McDonald’s sticks its Big Mac where it’s not wanted
With the end of the “eco car” rebate set for the end of September, the government has run out of stimulus plans and seems no closer to reversing Japan’s dangerous spiral of deflation. Consumers now expect prices to continue to drop, putting pressure on retailers to cut them even more. The latest company to join the cost-cutting frenzy is McDonald’s, which hardly needs to attract more customers. The ubiquitous U.S.-based hamburger chain and bete noire of the global slow food movement has remained above the competitive fray with profits that almost defy reason and only serve to reinforce the company’s unique brand position.
Nevertheless, McDonald’s Japan announced on Aug. 12 that it was cutting the price of a Big Mac to ¥200 from Aug. 17 to Aug. 26. Normally, a Big Mac costs between ¥290 and ¥320, depending on the location. During a press conference on Aug. 4, the president of McDonald’s Japan talked about the gyudon (beef bowl) war that took place earlier this year among the main three gyudon chains. Though he said that his company initially didn’t feel that the war had anything to do with McDonald’s, eventually they came around to the realization that lunch prices had been irrevocably reduced as a result. Zensho, the company that operates the biggest gyudon chain, Sukiya, saw its sales increase by 30 percent; and even after the war was over and prices rose (though not back to the original level) business was better than it was last year. The same went for the second-biggest gyudon chain, Matsuya, though revenues weren’t as big as Sukiya’s. No. 3, Yoshinoya, didn’t see any appreciable change after the war, probably because its prices, even after the discount, remained higher than those of the other two chains.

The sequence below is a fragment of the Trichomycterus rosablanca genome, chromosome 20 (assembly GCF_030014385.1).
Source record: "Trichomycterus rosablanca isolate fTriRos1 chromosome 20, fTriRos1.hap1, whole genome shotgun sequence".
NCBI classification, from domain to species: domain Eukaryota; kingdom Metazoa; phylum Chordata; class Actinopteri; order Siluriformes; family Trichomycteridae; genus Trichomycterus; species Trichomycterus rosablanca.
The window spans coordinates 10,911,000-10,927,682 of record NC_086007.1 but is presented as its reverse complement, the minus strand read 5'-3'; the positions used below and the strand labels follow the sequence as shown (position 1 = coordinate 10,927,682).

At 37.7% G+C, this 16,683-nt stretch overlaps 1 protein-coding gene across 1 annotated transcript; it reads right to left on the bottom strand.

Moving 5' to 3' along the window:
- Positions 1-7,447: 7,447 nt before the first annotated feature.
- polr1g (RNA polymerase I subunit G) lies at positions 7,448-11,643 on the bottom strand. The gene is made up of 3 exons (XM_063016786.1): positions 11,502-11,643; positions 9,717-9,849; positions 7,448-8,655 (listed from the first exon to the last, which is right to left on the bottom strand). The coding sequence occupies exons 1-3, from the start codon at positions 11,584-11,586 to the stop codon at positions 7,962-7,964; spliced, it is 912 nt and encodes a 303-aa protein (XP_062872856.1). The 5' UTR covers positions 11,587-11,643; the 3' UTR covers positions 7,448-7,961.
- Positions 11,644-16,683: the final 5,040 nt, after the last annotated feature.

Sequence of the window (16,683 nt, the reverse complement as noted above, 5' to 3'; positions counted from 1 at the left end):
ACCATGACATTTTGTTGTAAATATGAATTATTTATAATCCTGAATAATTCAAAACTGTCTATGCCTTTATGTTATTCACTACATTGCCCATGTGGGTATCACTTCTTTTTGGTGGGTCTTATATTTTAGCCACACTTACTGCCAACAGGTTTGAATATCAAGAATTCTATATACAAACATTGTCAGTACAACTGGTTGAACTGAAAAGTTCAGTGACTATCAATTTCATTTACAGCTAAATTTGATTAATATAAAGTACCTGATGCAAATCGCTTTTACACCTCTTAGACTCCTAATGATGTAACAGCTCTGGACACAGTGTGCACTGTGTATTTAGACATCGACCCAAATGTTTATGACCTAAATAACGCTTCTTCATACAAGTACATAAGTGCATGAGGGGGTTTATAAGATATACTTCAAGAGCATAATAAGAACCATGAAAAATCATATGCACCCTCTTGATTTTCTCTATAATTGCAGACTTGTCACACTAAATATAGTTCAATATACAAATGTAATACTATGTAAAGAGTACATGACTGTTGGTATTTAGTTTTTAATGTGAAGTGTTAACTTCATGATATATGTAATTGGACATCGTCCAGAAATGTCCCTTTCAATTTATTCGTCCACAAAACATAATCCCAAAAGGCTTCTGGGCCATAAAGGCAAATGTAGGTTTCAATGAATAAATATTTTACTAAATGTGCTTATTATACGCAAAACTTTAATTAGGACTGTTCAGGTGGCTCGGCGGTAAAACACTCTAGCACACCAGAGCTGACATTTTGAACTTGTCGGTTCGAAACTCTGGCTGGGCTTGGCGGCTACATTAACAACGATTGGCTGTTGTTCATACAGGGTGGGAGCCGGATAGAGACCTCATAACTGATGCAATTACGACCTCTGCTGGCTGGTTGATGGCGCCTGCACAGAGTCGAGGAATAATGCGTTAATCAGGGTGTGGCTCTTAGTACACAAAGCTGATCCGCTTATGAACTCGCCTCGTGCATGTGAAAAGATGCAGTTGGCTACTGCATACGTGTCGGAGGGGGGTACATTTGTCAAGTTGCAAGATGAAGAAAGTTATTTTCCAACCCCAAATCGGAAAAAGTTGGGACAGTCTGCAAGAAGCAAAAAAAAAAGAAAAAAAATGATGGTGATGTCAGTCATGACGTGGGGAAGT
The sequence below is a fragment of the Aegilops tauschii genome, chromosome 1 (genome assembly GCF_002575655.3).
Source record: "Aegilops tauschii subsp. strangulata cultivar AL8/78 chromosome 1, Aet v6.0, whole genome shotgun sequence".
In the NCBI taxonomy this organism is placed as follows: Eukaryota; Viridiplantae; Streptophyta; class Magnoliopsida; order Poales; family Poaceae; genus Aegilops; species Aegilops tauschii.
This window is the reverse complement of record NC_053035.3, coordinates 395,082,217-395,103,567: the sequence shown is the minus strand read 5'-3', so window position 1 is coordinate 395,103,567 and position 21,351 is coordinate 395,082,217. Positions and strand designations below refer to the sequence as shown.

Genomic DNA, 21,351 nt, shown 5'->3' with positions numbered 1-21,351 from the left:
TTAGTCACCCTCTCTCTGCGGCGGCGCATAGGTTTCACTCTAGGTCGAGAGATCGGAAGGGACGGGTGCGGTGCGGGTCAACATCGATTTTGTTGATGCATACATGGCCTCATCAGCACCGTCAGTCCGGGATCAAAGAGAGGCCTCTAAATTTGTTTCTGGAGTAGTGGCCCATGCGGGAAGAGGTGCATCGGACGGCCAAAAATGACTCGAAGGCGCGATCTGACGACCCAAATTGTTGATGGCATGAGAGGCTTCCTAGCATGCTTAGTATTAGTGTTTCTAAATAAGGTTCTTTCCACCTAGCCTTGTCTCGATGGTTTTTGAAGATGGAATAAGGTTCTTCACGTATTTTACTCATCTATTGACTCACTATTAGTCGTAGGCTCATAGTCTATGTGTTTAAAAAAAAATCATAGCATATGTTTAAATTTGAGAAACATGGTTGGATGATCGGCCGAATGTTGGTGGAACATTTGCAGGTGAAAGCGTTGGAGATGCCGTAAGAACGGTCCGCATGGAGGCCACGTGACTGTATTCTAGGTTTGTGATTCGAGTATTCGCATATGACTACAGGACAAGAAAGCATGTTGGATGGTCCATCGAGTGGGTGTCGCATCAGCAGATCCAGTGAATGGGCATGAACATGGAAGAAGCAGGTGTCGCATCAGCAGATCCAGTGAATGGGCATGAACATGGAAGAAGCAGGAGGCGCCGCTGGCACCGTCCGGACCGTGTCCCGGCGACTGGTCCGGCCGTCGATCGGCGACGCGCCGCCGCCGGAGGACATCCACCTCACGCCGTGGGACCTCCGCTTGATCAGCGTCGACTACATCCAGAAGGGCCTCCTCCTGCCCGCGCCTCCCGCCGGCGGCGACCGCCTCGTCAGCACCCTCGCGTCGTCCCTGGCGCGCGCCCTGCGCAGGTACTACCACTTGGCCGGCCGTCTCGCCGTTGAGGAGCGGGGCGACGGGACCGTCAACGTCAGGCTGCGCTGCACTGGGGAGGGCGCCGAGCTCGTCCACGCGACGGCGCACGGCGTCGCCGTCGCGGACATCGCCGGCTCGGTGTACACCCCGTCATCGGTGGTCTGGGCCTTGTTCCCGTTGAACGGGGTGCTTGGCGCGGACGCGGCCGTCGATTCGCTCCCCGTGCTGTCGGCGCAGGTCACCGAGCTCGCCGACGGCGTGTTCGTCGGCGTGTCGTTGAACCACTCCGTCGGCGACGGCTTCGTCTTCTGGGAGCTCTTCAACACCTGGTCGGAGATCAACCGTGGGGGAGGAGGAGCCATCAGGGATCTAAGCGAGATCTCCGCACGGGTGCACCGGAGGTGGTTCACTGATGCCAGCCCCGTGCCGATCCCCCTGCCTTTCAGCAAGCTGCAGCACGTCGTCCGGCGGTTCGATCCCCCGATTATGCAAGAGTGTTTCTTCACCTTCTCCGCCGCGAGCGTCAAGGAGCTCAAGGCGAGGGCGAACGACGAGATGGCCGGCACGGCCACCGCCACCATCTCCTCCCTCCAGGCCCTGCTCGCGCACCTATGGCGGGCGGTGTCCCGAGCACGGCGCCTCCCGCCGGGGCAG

Consequently, McDonald’s, which can certainly afford it, has decided it needs to compete more aggressively for the lunchtime crowd and thinks that the Big Mac is the best weapon in its arsenal. And whatever the company loses in profits for the Big Mac it gains by not having to advertise the discount. McDonald’s has received enormous free coverage of the deal on TV news and in tabloids. That’s the main advantage of being one of the biggest companies in the world: Whatever you do, the media reports it. Though the discount period is only 10 days, it’s likely that the price will not return to its former level. McDonald’s has already done quite well with the breakfast crowd by reducing its McGriddle product from ¥200 to ¥100 on an indefinite basis.